For example, the community contract creation and the process for brave space groundwork set us off into a different trajectory after the training. We needed a space that was safe for students to submit ideas and know that someone takes those ideas seriously. We saw them respond in a different way. It was different from prior community agreements, promises, or rules, because they had a vote in it. Before, the rules were already there, so there was no room for the child to have a voice in it. If you ask the child, especially the adolescent who is used to having the mindset that people are always telling me what to do and not asking what I want, you get to hear things you did not before.
It also forces staff to think, have I really created the space necessary to get the results I’m asking for? I saw light bulbs going off and ideation happening from employees too.
Who has helped you step into the power of your voice?
Several women have done this for me along my career. I used to teach vocal choir in middle school, and a former teacher and colleague headed out to retirement had to remind me, a first-year elective teacher, to speak up for myself. I was a new teacher with 75 kids and none interested in music—they were all the kids in detention and it was a convenient drop-in spot because tenured teachers wouldn’t accept them in their classes. That teacher helped me refocus so I could have those conversations with the school and get students who were interested in music. I had been afraid of being fired if I broke the monotony—I needed to be reminded I had a voice and could advocate for myself.
Another was Jasmine, one of the first directors at HCZ and an advisor to the CEO. She was the first person to model how you advocate for yourself and for your program, and how to demand and come in expecting excellence through a number of conversations. I also learned through watching her actions and how she organized things—she’s been incredibly influential and continues to be here at HCZ.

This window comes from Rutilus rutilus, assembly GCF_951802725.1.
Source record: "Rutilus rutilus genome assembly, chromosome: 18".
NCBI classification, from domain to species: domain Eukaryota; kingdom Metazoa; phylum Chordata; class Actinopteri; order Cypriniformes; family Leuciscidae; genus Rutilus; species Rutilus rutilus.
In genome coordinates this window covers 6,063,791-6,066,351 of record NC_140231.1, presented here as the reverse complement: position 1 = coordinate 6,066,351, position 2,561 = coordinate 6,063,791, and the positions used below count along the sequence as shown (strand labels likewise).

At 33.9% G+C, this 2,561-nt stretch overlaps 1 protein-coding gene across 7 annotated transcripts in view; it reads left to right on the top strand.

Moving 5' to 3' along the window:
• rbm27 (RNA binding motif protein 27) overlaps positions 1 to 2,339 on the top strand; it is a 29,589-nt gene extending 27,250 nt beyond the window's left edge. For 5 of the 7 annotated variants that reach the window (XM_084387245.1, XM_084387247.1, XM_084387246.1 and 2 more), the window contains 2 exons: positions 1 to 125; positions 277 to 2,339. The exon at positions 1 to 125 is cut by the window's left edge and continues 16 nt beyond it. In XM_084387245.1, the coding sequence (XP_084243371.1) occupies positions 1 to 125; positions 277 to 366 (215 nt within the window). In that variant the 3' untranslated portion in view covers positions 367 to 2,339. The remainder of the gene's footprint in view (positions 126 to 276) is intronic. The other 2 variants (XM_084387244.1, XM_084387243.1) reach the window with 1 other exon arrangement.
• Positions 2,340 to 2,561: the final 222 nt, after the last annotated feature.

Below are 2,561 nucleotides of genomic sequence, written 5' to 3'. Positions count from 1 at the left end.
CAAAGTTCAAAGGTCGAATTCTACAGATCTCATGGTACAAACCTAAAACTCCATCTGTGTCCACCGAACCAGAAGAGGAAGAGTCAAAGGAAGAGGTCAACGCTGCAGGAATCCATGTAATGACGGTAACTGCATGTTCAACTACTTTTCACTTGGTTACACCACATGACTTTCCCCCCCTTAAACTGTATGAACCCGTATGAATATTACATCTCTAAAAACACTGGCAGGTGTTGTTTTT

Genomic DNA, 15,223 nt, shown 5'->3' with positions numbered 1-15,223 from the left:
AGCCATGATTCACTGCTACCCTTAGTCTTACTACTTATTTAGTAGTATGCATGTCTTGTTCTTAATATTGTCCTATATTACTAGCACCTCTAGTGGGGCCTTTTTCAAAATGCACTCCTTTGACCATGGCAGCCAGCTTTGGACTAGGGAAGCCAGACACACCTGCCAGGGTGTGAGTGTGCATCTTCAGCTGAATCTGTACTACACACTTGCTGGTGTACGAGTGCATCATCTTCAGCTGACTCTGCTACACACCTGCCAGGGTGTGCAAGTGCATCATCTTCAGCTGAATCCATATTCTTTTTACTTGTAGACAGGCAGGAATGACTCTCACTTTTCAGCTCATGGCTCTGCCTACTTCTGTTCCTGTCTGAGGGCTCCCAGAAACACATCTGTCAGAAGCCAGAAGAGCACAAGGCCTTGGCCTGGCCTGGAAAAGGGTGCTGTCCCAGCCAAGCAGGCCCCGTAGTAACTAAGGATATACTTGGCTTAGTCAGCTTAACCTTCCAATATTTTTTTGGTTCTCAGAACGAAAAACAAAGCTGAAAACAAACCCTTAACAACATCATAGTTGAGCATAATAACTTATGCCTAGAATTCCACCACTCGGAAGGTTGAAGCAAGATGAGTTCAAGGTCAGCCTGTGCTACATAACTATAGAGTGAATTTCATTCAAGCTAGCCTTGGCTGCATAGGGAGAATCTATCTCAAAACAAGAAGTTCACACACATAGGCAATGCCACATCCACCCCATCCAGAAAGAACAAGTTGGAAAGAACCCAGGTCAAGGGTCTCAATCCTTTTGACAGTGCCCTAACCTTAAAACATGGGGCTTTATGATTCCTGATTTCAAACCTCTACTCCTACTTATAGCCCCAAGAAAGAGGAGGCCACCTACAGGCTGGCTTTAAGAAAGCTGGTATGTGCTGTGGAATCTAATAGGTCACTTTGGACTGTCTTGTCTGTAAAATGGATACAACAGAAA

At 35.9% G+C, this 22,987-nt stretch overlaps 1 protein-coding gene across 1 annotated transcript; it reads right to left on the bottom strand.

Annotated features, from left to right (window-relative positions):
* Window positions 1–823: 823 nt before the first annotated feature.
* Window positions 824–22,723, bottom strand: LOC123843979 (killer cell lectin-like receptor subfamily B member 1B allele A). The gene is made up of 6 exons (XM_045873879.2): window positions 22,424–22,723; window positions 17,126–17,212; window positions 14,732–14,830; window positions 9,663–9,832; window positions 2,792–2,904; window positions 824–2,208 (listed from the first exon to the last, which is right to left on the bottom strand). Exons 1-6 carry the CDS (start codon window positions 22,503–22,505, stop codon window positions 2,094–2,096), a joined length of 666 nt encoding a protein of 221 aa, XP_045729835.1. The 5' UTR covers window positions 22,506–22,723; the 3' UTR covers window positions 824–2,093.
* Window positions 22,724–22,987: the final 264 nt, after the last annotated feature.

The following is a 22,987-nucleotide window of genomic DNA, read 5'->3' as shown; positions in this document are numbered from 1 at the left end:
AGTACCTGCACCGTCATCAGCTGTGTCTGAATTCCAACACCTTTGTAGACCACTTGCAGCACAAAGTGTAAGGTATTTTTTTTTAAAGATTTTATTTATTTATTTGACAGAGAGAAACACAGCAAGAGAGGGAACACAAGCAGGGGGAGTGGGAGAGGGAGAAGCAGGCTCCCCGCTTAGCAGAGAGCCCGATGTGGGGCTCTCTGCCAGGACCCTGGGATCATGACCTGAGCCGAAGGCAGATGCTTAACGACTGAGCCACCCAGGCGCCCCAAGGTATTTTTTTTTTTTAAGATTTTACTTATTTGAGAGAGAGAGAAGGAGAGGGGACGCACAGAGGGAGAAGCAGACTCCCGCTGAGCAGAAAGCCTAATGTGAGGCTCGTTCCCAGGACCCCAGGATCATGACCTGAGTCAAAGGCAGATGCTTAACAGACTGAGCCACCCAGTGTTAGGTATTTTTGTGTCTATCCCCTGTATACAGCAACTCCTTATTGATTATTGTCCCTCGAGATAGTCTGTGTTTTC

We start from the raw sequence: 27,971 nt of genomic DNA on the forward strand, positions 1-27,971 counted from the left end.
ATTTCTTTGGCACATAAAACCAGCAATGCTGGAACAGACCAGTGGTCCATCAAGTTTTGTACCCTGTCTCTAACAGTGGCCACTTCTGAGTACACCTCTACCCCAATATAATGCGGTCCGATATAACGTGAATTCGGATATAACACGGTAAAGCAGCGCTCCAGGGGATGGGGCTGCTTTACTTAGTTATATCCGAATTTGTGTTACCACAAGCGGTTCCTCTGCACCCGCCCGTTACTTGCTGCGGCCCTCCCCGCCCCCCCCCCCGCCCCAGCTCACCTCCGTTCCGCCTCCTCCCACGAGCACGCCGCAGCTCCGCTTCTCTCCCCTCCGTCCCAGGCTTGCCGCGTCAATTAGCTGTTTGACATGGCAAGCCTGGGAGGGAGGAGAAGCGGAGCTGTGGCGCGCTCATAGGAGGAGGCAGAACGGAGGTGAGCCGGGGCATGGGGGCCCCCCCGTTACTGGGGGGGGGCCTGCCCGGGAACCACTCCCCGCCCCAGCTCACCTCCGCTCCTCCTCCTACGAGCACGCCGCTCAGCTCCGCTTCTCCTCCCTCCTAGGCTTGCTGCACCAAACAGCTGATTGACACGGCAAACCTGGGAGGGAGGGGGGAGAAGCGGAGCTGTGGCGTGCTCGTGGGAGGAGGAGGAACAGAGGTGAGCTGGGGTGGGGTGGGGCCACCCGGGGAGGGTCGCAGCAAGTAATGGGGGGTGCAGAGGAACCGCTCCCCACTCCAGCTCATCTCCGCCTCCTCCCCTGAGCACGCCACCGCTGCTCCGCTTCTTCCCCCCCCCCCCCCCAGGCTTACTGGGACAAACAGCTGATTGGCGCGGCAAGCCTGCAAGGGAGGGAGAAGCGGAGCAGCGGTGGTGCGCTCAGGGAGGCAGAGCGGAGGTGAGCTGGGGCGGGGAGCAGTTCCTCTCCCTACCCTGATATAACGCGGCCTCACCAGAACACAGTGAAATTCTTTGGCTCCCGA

And my mom, but as adults it’s reversed a little bit. Now I’m more the person empowering her and advocating for her. She was an advocate and champion for me as a young girl.
Anne [HCZ’s former CEO] has also modeled this for me. It has been a village and I’ve been blessed to have a village of women allowed to come into my life to show me a variety of things—to be there to encourage, guide, and instruct, and to be a listening ear.
What would you want other parents or teachers to know right now?
I want [families] to know that our organization is committed to our work, especially during this pandemic and time in our country. We are still committed to deepening our practice. If that means Zoom classes, training, or anything else, that’s what we’re going to do to continue to provide a space where they feel safe to send kids online. We are here to help navigate, where kids can log on and be safe, with no intruders. We are replicating those small and special spaces where we can still connect. No, we can’t hug, but we can recreate that online. We can still look at you on your camera and tell when you’re having a good or bad day.
For other organizations working with girls: I continue to believe that you can have impact with this generation. They still need us no matter how different, awkward, or frustrating our circumstances become for us. Our girls still need us and we have responsibility to respond to that need. Our responsibility in current times has even heightened as girls ask more questions than ever. If we don’t step up to the challenge to that brave space and provide the information they need while they’re willing to engage and connect with us, then we risk them getting information from sources less reliable, or continuing to feel lost or alone. When teens quarantine, they just miss connecting.
For groups like ours and ones that serve girls, our responsibility is to be relentless in our pursuit to connect with our kids. That means we need to continually research models that work for us, and be open and flexible to make mistakes and go back to the drawing board. We need to constantly reinvent ourselves in this virtual world that changes so instantly and be in tune with our world; we need to spend time hearing from students and reacting [to what they say] to guide us in this new world of innovation. We have to make sure that we’re connecting and clear on what our mission is and what we’re teaching girls so we can have greater impact.
For groups like ours and ones that serve girls, our responsibility is to be relentless in our pursuit to connect with our kids.